Prince of Persia Review: Pretty Vacant

December 16, 2008 § Leave a comment

It’s often the thought of developers that with a new generation should come a great change in their work. Grand Theft Auto 4 has it’s new realistic direction, Uncharted left the Jak series well behind developer Naughty Dog, and the Burnout series went completely open world. Ubisoft Montreal have taken a similar view with their fourth Prince of Persia game (with no subtitle this time around), but rather than add to the features of Two Thrones they’ve stripped the game right down, simplifying gameplay in what can only be seen as an effort to take in a new audience. Newcomers to the series won’t therefore be disappointed, but long standing fan’s might start feeling a touch of nostalgia for the last generation’s trilogy.
Perhaps surprisingly Prince of Persia reverses the importance of character and story. Previous game’s emphasis on a nation torn apart by evil is still present, but the nation is never shown in its former glory, and we never meet any of it’s occupants. In this way whilst you’ll always be working to banish the evil from an area by reaching the ‘fertile earth’ and healing it, locations transformation is purely aesthetic. Characters however, see much meaningful development over the course of the story – even though there are so few – and the Prince’s relationship with his companion Elika is believable, if a little Hollywood. Players will find themselves caring much more for the characters themselves rather than this land they’re saving, whether that’s a good or bad thing is up to you to decide. The story revolves essentially around you healing the land by reaching the fertile ground in each of the areas in the game. It’s by no means complex, but provides an exiting climax nevertheless.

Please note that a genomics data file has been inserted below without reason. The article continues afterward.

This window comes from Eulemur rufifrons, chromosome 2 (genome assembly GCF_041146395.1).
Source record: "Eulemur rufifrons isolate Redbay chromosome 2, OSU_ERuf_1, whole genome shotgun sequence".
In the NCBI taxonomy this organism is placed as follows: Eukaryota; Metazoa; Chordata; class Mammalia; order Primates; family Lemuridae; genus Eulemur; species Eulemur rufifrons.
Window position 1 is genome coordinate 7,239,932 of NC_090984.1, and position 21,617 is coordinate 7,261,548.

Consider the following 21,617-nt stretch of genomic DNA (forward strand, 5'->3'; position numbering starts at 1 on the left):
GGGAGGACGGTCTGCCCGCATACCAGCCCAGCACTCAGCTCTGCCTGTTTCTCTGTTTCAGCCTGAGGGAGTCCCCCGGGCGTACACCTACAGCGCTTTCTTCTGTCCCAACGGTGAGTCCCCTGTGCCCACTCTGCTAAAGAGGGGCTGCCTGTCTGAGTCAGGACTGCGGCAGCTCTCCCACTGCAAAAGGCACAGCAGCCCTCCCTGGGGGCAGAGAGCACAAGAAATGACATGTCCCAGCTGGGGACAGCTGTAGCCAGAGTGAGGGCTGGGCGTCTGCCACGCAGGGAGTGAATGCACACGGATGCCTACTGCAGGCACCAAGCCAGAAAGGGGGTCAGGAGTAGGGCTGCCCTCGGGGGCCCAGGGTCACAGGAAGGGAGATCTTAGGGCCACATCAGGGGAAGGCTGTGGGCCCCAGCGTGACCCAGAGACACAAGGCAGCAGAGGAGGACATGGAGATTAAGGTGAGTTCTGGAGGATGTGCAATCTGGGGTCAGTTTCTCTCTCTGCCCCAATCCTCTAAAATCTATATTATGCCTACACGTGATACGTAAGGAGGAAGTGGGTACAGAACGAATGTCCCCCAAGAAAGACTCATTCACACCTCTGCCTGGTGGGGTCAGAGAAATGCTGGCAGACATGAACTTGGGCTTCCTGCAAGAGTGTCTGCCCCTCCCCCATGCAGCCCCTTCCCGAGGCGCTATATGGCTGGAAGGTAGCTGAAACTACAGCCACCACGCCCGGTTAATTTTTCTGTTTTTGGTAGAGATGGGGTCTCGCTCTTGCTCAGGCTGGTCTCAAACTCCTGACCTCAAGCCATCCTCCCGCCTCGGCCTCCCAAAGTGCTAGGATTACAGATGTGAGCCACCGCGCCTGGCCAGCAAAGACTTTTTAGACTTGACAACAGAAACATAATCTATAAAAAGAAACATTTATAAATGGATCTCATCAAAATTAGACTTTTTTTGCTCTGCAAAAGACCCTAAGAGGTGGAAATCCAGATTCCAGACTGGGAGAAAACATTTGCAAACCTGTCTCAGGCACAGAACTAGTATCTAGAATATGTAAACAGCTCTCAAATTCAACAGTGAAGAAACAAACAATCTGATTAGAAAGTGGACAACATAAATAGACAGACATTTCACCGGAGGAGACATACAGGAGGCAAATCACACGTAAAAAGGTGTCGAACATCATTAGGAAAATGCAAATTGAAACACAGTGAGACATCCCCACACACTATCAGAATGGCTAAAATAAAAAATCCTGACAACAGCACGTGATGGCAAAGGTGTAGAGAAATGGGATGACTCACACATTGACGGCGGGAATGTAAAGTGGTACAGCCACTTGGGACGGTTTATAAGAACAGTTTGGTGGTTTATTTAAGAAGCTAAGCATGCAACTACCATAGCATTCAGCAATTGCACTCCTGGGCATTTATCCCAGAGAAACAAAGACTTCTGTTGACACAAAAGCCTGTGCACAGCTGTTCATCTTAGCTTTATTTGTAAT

A passive observer of the game may be fooled into thinking it plays like any other POP game, but picking up the controller destroys this view instantly. The game has a very automated feel to it, you no longer, for instance, need to hold a button to wall run, and so after setting the prince on his way by jumping off a platform the game takes on what is in effect quick time event style gameplay. You watch the prince’s movement’s and are then given visual cues of what button to press, your reward being the avoidance of death and a visual feast of acrobatic movement. Any time when you miss a jump and fall to your death your companion Elika will teleport you to the last bit of safe ground. This ensures you never have to repeat large sections of the game due to a mistake, but crucially doesn’t make the game too easy, towards the latter half of the game you spend large amounts of time off the ground, meaning that when you ‘die’ you’ll be dropped back more than a mere couple of meters.